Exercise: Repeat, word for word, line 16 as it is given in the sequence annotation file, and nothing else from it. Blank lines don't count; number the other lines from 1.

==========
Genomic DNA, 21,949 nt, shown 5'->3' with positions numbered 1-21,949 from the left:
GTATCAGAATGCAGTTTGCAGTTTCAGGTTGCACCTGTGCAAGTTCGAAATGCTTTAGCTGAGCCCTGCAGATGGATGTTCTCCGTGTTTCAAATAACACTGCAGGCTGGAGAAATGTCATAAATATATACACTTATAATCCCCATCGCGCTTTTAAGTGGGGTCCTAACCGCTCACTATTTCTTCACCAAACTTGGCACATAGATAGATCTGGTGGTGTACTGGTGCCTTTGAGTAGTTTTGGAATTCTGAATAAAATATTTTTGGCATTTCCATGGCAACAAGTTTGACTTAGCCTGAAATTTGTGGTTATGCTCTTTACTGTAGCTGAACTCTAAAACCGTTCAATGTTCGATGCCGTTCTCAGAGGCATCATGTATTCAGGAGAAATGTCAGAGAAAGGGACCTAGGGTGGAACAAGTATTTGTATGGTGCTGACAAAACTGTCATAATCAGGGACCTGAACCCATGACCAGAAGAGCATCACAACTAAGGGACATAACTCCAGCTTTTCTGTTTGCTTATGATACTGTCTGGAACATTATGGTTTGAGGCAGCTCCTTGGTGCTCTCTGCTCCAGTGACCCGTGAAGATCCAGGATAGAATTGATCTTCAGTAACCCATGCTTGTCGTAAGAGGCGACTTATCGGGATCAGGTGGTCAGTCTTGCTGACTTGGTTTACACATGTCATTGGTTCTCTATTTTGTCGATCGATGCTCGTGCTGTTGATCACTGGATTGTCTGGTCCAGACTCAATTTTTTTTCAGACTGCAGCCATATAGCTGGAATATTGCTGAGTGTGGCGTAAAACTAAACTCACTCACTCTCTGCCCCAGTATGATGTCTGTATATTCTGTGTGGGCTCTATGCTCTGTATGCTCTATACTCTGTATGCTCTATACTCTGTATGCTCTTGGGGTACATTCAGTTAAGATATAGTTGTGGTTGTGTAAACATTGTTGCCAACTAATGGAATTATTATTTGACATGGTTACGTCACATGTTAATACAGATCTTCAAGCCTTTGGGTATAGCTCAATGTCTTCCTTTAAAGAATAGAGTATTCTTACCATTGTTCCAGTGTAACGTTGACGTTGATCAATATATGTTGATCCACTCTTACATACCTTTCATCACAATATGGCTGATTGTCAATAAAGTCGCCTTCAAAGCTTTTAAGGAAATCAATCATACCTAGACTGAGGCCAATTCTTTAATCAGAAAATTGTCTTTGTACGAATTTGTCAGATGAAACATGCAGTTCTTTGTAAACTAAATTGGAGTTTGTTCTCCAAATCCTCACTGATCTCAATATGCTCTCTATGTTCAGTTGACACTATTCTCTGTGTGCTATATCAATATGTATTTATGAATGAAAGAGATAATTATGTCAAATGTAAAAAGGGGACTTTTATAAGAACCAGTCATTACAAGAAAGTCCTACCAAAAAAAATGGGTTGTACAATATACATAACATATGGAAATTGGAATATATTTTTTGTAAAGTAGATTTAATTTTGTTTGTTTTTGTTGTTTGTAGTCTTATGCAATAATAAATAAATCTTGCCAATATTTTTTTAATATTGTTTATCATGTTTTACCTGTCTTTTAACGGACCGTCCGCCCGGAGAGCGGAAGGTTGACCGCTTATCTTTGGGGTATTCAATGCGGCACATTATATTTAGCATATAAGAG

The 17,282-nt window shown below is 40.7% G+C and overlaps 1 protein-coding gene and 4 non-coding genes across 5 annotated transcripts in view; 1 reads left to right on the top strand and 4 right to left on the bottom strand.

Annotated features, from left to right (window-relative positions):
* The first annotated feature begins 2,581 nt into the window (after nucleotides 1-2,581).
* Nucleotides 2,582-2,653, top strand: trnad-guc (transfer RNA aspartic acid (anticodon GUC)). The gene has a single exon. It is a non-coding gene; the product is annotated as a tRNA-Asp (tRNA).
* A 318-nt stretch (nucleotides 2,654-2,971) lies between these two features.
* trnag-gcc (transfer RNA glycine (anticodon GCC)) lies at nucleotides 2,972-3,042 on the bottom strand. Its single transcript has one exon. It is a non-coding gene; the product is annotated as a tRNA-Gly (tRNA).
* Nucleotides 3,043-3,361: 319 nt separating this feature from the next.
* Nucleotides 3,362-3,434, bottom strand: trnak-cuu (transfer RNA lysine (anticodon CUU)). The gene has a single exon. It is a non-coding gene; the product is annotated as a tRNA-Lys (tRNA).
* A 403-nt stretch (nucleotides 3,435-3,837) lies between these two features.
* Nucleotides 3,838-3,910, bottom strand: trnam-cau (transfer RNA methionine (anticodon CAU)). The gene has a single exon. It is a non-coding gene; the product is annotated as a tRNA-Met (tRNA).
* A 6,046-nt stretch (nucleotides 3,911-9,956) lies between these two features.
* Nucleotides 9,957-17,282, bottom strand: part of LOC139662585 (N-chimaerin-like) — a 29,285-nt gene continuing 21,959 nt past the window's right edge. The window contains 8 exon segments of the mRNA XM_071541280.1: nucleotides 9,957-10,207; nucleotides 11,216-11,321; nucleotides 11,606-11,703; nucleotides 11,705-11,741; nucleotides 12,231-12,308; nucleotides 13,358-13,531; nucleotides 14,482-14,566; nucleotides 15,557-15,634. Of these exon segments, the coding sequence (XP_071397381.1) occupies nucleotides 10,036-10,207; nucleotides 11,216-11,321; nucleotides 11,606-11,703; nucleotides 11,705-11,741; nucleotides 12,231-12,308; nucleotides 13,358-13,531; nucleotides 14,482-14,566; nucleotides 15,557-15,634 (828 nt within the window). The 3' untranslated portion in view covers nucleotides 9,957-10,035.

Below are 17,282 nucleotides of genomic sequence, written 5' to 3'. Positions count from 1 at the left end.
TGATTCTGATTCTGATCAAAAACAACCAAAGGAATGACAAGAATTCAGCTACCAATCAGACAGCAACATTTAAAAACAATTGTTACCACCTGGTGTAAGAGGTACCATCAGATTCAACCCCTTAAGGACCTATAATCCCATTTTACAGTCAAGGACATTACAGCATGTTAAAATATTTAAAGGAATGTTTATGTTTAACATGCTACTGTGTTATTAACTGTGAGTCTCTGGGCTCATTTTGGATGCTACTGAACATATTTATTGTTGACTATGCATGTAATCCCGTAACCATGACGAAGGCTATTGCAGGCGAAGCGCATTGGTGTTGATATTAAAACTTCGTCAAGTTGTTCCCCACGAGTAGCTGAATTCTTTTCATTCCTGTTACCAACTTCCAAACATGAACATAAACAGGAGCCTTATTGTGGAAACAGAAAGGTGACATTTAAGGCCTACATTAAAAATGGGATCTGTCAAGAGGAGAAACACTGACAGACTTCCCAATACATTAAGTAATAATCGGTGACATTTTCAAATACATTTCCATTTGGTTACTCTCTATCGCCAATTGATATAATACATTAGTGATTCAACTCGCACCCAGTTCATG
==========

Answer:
TGATTCTGATTCTGATCAAAAACAACCAAAGGAATGACAAGAATTCAGCTACCAATCAGACAGCAACATTTAAAAACAATTGTTACCACCTGGTGTAAGAGGTACCATCAGATTCAACCCCTTAAGGACCTATAATCCCATTTTACAGTCAAGGACATTACAGCATGTTAAAATATTTAAAGGAATGTTTATGTTTAACATGCTACTGTGTTATTAACTGTGAGTCTCTGGGCTCATTTTGGATGCTACTGAACATATTTATTGTTGACTATGCATGTAATCCCGTAACCATGACGAAGGCTATTGCAGGCGAAGCGCATTGGTGTTGATATTAAAACTTCGTCAAGTTGTTCCCCACGAGTAGCTGAATTCTTTTCATTCCTGTTACCAACTTCCAAACATGAACATAAACAGGAGCCTTATTGTGGAAACAGAAAGGTGACATTTAAGGCCTACATTAAAAATGGGATCTGTCAAGAGGAGAAACACTGACAGACTTCCCAATACATTAAGTAATAATCGGTGACATTTTCAAATACATTTCCATTTGGTTACTCTCTATCGCCAATTGATATAATACATTAGTGATTCAACTCGCACCCAGTTCATG